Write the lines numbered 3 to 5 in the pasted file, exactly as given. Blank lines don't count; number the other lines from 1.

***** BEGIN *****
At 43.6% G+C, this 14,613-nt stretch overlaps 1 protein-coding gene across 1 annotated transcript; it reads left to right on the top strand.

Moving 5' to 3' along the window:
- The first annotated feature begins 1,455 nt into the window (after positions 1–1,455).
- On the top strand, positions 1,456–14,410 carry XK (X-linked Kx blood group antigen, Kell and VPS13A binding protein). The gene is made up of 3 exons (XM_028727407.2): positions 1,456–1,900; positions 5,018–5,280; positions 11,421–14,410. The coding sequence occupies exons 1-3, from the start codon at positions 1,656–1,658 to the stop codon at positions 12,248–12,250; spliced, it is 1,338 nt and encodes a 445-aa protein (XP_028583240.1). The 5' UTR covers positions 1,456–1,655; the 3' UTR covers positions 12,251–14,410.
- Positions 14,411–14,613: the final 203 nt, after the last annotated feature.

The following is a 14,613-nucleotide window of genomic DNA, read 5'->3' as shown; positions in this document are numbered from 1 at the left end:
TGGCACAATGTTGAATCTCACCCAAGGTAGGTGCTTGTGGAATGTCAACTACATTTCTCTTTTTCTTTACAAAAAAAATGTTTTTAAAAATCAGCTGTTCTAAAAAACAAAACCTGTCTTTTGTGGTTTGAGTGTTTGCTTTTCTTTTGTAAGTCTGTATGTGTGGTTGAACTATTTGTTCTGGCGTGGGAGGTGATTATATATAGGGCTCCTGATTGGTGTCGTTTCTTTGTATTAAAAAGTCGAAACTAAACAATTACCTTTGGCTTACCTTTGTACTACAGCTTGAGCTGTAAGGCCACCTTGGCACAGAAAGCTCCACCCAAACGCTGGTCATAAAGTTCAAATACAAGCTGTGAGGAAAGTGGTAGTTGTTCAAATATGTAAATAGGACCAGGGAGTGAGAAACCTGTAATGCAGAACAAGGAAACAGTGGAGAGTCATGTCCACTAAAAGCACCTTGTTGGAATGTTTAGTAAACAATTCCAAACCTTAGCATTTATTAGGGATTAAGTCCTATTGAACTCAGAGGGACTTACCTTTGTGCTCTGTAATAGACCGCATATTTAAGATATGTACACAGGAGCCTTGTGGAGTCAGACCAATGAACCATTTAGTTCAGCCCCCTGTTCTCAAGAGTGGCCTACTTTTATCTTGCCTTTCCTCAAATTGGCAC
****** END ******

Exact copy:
- The first annotated feature begins 1,455 nt into the window (after positions 1–1,455).
- On the top strand, positions 1,456–14,410 carry XK (X-linked Kx blood group antigen, Kell and VPS13A binding protein). The gene is made up of 3 exons (XM_028727407.2): positions 1,456–1,900; positions 5,018–5,280; positions 11,421–14,410. The coding sequence occupies exons 1-3, from the start codon at positions 1,656–1,658 to the stop codon at positions 12,248–12,250; spliced, it is 1,338 nt and encodes a 445-aa protein (XP_028583240.1). The 5' UTR covers positions 1,456–1,655; the 3' UTR covers positions 12,251–14,410.
- Positions 14,411–14,613: the final 203 nt, after the last annotated feature.